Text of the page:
Those three letters make my heart leap and bring a smile to my face.
I went there for the first time in 1979.
My maternal grandparents retired, decided to move there, and stayed until my grandpa’s death in 1998.
Hilton Head Island, South Carolina
It’s calling me home…
This time next week I will be there.
I spent two weeks every summer of my childhood and young adult years there visiting my Grandma Dee and Grandpa Jack.
Usually my parents, older sister Meg, and I drove there. But a few times I got to fly there, all by myself, and stay a whole month. My mom and dad, in those instances, would arrive for the last two weeks and then we’d head home together.
I have so many wonderful memories of our two-day family road trips to get to and from HHI. It was long before there were portable DVD players, smart phones and tablets. We played the Alphabet Game, the License Plate game, cards, did Mad Libs and Yes & No books, with those special invisible markers (that only worked in the books, to reveal things). I recall getting yummy snacks at gas stations, including Mellow Yellow, Combos, and those bright orange cheese cracker peanut butter sandwiches.
As we would drive through small towns, my dad loved to interact with the locals. He would honk and then tell us to smile and wave at the people we passed. Of course they always smiled and waved back, looking somewhat confused when they didn’t recognize us. Sometimes we would pack meals ahead of time and stop at rest areas to eat. Other times we got to go to restaurants, such as McDonald’s, Wendy’s or Shoney’s. At some point during every trip we would listen to country music radio stations and poke fun at the song titles and lyrics.
Once we arrived on the island, one of the first things we would do, even before heading to the pool or the beach, was to go to Piggly Wiggly, or another local grocery store, with our Grandma Dee to pick out one or more boxes of sugared cereal. My parents
were are geniuses, as since we only went to HHI once a year, and they preferred we eat little-to-no sugared cereal, we were only allowed to have it when we were there. So Meg and I couldn’t wait to get some Apple Jacks, Fruit Loops and/or Cookie Crisp!
There are so many other things like that, which have almost nothing to do with HHI itself, and everything to do with things that my parents and grandparents did to make our experiences on vacation special. When Grandma Dee would make us PB & J sandwiches for lunch, rather than cutting it in half, squares or even triangles… She would cut them in strips! It was such a simple thing, but Meg and I LOVED it! I would always eat the two outer strips first, saving the inner gooey ones for last. I also recall how much I appreciated when my Grandma Dee would cut me up a fresh Georgia peach and give it to me in bowl. It smelled so good and tasted delicious!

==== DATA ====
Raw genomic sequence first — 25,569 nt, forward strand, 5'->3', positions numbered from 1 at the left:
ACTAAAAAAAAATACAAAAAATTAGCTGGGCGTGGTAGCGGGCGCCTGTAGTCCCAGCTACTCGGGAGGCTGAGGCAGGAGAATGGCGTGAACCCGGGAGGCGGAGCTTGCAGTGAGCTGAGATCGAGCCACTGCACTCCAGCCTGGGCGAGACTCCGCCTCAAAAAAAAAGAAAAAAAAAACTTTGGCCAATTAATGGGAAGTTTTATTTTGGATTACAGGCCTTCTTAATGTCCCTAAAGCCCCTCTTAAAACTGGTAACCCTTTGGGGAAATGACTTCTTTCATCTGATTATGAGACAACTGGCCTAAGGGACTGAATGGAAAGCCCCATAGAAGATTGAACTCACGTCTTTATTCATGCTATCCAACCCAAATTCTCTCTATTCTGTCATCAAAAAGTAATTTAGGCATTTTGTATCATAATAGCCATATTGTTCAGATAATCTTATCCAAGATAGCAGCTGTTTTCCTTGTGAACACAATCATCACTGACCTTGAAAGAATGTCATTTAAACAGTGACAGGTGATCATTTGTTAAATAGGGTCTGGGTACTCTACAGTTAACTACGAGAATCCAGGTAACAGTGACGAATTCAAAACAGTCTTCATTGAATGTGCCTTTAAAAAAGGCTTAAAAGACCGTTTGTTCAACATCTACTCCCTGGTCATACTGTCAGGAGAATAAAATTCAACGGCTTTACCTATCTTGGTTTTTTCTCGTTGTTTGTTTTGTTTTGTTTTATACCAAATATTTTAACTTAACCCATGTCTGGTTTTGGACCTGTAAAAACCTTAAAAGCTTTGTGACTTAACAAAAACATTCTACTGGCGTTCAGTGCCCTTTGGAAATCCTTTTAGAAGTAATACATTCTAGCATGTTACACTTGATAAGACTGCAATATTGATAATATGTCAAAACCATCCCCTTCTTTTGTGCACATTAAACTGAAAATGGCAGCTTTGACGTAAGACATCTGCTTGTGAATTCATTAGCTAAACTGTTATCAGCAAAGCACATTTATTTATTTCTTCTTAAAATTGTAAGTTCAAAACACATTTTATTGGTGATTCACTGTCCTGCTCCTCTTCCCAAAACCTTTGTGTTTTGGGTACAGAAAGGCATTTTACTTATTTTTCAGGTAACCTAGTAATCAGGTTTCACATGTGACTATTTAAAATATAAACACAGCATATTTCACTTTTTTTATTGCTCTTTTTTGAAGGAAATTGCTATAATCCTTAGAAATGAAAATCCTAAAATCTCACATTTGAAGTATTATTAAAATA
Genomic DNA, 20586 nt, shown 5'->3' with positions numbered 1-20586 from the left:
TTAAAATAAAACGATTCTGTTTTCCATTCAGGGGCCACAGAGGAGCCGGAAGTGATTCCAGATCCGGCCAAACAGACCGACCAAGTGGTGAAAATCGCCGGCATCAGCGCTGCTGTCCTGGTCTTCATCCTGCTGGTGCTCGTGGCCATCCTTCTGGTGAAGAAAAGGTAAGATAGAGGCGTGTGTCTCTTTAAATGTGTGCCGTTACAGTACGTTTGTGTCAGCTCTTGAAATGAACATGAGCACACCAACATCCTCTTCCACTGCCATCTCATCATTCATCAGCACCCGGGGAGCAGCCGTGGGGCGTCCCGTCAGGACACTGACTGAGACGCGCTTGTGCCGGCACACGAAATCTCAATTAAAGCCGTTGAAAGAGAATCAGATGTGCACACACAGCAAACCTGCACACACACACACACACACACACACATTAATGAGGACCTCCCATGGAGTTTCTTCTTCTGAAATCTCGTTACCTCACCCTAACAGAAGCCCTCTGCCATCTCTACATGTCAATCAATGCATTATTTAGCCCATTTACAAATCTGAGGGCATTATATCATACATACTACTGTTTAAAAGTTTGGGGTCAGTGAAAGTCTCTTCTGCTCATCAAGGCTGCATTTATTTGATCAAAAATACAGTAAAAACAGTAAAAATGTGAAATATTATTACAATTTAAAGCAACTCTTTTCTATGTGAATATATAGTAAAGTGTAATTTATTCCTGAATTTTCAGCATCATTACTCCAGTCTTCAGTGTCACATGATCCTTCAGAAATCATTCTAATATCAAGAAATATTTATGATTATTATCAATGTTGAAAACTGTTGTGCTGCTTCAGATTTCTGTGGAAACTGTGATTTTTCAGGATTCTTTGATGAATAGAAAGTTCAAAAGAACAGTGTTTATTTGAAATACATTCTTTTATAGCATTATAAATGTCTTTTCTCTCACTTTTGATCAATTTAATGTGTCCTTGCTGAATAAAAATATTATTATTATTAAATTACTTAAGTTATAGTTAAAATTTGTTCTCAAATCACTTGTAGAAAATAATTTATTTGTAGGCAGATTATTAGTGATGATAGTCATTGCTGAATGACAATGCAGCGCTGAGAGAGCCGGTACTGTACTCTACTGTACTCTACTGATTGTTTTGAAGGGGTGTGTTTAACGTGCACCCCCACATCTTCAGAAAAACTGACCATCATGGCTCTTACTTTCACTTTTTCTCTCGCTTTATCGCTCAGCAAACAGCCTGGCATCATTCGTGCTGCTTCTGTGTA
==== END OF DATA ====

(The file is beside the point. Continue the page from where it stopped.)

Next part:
Some mornings we even got to bring our sugared cereal to a near by swimming pool to eat. Grandma Dee didn’t swim, but she loved to watch us. Meg and I would dive for golf balls in the deep end. Then sometimes, when the adults weren’t around, we would take the lounge chairs off the deck and put them in the pool. We knew we were being “bad,” as this was something we’d been told many times not to do. But it was so much fun, to play on and swim through them in the pool. And who/what was our game really hurting, anyway?
When we were younger, our parents would usually play golf a few times while we were on HHI, while my Grandma Dee would watch us. Back them my older sister and I couldn’t fathom why anyone would choose to spend a hot day hitting a ball with a club, when they could be building sand castles at the beach or riding waves in the ocean. But as we got older and learned to love a game that so many in our Axe/Beisler family play, we began to understand.